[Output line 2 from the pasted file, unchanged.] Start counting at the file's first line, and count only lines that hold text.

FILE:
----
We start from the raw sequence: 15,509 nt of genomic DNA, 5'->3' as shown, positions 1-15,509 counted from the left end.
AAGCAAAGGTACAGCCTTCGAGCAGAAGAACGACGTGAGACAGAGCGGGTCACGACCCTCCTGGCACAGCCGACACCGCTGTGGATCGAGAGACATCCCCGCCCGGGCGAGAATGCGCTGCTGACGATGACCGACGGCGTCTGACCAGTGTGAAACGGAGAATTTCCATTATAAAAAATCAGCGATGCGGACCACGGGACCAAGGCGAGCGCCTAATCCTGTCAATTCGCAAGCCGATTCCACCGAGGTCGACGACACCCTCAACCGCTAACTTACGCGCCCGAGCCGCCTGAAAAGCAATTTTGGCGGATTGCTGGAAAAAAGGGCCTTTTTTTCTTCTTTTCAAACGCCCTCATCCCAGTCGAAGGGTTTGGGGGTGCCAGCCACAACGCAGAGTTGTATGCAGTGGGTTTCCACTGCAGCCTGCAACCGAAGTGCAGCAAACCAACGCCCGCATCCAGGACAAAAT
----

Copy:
AAGCAAAGGTACAGCCTTCGAGCAGAAGAACGACGTGAGACAGAGCGGGTCACGACCCTCCTGGCACAGCCGACACCGCTGTGGATCGAGAGACATCCCCGCCCGGGCGAGAATGCGCTGCTGACGATGACCGACGGCGTCTGACCAGTGTGAAACGGAGAATTTCCATTATAAAAAATCAGCGATGCGGACCACGGGACCAAGGCGAGCGCCTAATCCTGTCAATTCGCAAGCCGATTCCACCGAGGTCGACGACACCCTCAACCGCTAACTTACGCGCCCGAGCCGCCTGAAAAGCAATTTTGGCGGATTGCTGGAAAAAAGGGCCTTTTTTTCTTCTTTTCAAACGCCCTCATCCCAGTCGAAGGGTTTGGGGGTGCCAGCCACAACGCAGAGTTGTATGCAGTGGGTTTCCACTGCAGCCTGCAACCGAAGTGCAGCAAACCAACGCCCGCATCCAGGACAAAAT